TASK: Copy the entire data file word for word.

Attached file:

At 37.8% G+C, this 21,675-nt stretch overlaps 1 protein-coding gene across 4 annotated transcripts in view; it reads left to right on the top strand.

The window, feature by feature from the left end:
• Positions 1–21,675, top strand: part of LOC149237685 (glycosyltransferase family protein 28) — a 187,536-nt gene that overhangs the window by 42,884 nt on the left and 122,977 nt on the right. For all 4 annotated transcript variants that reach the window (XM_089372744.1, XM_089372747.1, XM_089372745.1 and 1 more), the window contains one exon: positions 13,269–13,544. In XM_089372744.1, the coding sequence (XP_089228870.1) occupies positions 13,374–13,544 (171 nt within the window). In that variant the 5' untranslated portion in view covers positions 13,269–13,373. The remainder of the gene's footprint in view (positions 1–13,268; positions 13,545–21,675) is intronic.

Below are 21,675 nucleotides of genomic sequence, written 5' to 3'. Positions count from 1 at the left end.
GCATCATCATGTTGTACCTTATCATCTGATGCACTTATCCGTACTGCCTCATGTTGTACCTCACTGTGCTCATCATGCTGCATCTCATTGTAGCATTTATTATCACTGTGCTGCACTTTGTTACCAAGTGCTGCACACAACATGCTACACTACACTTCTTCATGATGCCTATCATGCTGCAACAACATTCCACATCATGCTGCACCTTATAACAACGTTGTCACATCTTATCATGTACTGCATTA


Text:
At 37.8% G+C, this 21,675-nt stretch overlaps 1 protein-coding gene across 4 annotated transcripts in view; it reads left to right on the top strand.

The window, feature by feature from the left end:
• Positions 1–21,675, top strand: part of LOC149237685 (glycosyltransferase family protein 28) — a 187,536-nt gene that overhangs the window by 42,884 nt on the left and 122,977 nt on the right. For all 4 annotated transcript variants that reach the window (XM_089372744.1, XM_089372747.1, XM_089372745.1 and 1 more), the window contains one exon: positions 13,269–13,544. In XM_089372744.1, the coding sequence (XP_089228870.1) occupies positions 13,374–13,544 (171 nt within the window). In that variant the 5' untranslated portion in view covers positions 13,269–13,373. The remainder of the gene's footprint in view (positions 1–13,268; positions 13,545–21,675) is intronic.

Below are 21,675 nucleotides of genomic sequence, written 5' to 3'. Positions count from 1 at the left end.
GCATCATCATGTTGTACCTTATCATCTGATGCACTTATCCGTACTGCCTCATGTTGTACCTCACTGTGCTCATCATGCTGCATCTCATTGTAGCATTTATTATCACTGTGCTGCACTTTGTTACCAAGTGCTGCACACAACATGCTACACTACACTTCTTCATGATGCCTATCATGCTGCAACAACATTCCACATCATGCTGCACCTTATAACAACGTTGTCACATCTTATCATGTACTGCATTA